Hi, my name is Jenna, and I am a Pantser. I admit it.

The thought of extensive outlines and plotting charts and beat sheets send me running for the hills. My story becomes too stifled if I tell it what to do ahead of time instead of the other way around. But it seems more and more articles and workshops focus on plotting, and to be honest, sometimes I feel a little jealous. I want to play too!

Are you in a similar position? Are we just doomed to hopelessly wander through our first drafts without any cute little charts?


We just have to do it in a different way. Here’s my suggestion—

Write that messy first draft. Just write. Don’t worry about anything else; see what comes out no matter how bad. Discover your story. Once you have that “A-ha—I know what my story’s about” moment, now the organization can begin.

Start by making a list of your characters. Work next on character analysis. Write out everything you need to know about them—especially their wants, desires, flaws, and knots (more about character analysis and building soon!). What is your MC’s arc? What journey does he/she/they need to go on? What transformation, lesson learned, and all that fun stuff?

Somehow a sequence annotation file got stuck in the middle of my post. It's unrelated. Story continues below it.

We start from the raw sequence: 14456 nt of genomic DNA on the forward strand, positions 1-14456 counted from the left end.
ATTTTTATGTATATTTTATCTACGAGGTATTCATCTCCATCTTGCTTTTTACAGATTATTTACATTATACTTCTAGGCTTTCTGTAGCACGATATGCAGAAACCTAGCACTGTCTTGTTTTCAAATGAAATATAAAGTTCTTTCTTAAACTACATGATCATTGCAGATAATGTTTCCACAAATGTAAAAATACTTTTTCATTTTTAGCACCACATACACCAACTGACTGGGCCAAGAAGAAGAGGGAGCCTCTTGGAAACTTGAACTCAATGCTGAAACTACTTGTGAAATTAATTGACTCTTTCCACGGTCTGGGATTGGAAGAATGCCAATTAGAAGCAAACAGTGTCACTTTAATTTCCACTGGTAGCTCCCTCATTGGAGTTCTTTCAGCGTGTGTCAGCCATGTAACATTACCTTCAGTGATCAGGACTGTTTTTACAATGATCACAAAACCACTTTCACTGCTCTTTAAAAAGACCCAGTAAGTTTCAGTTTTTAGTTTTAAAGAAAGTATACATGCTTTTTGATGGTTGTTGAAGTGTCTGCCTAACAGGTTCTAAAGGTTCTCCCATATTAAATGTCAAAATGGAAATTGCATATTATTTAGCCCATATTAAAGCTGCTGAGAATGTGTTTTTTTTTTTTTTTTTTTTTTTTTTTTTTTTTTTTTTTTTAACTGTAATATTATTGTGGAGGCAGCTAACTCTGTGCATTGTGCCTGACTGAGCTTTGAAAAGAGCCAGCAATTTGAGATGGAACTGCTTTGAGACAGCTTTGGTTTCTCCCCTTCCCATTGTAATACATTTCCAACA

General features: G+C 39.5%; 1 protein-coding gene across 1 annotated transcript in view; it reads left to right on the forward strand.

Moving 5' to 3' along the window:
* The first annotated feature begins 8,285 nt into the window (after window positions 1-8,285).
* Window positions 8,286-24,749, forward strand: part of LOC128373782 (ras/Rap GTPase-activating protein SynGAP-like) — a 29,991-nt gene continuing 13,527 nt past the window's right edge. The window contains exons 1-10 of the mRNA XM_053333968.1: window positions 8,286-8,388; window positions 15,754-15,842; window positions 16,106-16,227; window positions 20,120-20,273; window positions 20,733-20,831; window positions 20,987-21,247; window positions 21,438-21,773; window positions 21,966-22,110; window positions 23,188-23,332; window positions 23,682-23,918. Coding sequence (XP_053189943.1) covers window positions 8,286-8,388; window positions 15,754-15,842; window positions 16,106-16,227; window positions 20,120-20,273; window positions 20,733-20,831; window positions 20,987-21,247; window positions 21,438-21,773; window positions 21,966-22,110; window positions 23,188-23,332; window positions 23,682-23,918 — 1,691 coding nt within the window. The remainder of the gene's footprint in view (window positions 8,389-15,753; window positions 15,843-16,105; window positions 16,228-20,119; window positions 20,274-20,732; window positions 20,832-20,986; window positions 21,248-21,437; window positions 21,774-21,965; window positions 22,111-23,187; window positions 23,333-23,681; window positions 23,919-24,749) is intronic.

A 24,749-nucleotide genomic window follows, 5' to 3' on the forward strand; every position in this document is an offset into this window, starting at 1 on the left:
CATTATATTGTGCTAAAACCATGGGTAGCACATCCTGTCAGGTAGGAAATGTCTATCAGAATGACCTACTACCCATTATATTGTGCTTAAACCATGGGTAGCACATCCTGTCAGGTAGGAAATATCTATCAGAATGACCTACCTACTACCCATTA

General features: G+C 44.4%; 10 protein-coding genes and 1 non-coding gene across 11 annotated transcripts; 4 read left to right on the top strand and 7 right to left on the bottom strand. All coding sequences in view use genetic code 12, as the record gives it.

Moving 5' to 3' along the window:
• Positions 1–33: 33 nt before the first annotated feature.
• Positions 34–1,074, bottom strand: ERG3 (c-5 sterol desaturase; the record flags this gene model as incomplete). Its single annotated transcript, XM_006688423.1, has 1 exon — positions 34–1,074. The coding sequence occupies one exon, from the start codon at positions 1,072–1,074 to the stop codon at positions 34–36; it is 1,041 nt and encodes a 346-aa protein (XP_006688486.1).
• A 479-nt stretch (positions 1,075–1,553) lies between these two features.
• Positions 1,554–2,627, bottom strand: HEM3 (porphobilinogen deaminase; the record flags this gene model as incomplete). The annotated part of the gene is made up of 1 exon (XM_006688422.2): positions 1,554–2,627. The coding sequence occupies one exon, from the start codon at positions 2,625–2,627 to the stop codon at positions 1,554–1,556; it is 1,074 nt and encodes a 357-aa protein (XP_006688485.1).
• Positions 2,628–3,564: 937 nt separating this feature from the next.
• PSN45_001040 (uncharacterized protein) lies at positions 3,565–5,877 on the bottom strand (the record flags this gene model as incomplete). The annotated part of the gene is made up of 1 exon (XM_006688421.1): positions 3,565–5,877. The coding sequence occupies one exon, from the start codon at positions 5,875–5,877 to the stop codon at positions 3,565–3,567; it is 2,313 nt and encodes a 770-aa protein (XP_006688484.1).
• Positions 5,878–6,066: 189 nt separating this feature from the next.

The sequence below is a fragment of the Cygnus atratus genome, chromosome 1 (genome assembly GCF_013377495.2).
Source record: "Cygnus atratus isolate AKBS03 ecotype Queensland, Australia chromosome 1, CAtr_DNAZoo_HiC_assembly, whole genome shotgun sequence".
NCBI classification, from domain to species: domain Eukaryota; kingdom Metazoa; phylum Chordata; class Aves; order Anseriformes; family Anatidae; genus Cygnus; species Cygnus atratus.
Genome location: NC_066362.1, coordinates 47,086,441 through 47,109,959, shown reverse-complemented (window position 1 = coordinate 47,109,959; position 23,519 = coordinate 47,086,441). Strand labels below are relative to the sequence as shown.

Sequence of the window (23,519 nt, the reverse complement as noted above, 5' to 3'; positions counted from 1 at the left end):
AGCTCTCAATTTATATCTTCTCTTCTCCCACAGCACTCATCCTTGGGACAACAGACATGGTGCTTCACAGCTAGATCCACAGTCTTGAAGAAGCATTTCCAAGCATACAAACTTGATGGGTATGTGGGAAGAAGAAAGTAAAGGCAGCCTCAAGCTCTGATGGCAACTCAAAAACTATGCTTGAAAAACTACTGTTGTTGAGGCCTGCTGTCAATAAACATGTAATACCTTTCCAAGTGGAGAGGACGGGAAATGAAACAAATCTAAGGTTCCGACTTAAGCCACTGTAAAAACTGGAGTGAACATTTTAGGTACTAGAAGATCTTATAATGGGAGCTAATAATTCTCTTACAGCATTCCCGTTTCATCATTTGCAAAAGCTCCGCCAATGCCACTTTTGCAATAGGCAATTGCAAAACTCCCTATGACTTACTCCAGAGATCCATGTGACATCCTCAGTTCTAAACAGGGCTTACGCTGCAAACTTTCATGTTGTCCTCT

Once you know that, you can now move on to your favorite plotting method. Whether you use Save The Cat, Hero’s Journey, or any of the other ones, it doesn’t matter. Map out all the beats and see where your story fits into each one. Likely, you’ll find that it won’t hit each beat, and/or it may not have enough tension or conflict in each. Maybe you’ll find some hanging threads while you’re at it. That’s ok. That’s actually good! Now is the time to take the story you discovered and craft it into a novel.

Find where your “tent poles” need to be to create the frame to your novel. Decide what you’ll have to do to make sure you have emotional peaks and valleys in all the appropriate spaces. Do you have enough roadblocks in your MC’s way? Is there conflict? Tension in every scene?

Whether you use digital plotting tools like Plottr or just an old-fashioned piece of paper or index cards, find what works for you. Map out your story as it currently stands and mark all the places you need to fill in or improve. Once you’re organized with your plotting plan, you’ll be ready to rock your next revision!

There are so many plotting tools and methods available now, it may take time to find what works for you and your process (more on that coming up, too). It may end up being different methods for each book depending on the story. Just like we don’t want to be tied to an outline, we’re not tied to one method either.

But never fear, Pantsers, you can plot too!


Photo Credit: Writer Stock photos by Vecteezy